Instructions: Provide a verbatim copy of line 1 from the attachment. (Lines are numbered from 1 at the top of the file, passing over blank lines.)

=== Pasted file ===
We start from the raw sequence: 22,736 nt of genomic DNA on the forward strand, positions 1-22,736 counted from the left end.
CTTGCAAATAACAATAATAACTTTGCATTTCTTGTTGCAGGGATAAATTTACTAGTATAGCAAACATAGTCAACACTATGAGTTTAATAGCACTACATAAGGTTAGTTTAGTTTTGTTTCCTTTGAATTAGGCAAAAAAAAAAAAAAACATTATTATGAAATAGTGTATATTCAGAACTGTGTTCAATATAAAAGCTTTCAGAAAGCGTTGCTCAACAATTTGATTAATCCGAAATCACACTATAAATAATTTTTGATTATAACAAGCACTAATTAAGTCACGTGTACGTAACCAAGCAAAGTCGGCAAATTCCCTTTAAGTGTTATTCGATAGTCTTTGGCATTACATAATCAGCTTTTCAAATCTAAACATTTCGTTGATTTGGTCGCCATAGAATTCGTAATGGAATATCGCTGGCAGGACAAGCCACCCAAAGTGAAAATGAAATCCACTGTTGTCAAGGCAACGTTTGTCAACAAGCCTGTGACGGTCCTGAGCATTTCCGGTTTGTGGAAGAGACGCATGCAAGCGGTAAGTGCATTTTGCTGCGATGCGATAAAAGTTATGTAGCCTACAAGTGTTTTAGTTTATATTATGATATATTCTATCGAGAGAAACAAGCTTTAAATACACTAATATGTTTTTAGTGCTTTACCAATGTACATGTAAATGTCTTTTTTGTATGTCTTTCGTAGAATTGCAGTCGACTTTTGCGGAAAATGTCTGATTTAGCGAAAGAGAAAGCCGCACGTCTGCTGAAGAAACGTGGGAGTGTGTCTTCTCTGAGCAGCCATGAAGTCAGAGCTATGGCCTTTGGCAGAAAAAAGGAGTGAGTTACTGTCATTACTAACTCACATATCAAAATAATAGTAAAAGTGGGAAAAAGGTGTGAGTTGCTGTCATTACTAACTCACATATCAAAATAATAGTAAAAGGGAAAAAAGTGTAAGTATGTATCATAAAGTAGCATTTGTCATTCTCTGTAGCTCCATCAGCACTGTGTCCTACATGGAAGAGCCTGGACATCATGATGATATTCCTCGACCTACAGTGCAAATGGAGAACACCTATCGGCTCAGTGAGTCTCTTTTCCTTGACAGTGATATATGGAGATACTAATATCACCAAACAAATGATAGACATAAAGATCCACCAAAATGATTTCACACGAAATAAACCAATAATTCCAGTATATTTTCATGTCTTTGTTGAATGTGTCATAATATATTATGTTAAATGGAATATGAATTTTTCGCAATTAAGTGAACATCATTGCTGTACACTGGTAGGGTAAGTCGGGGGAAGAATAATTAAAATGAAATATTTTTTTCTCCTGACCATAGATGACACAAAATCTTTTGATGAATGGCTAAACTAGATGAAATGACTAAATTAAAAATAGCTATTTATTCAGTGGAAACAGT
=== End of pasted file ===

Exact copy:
We start from the raw sequence: 22,736 nt of genomic DNA on the forward strand, positions 1-22,736 counted from the left end.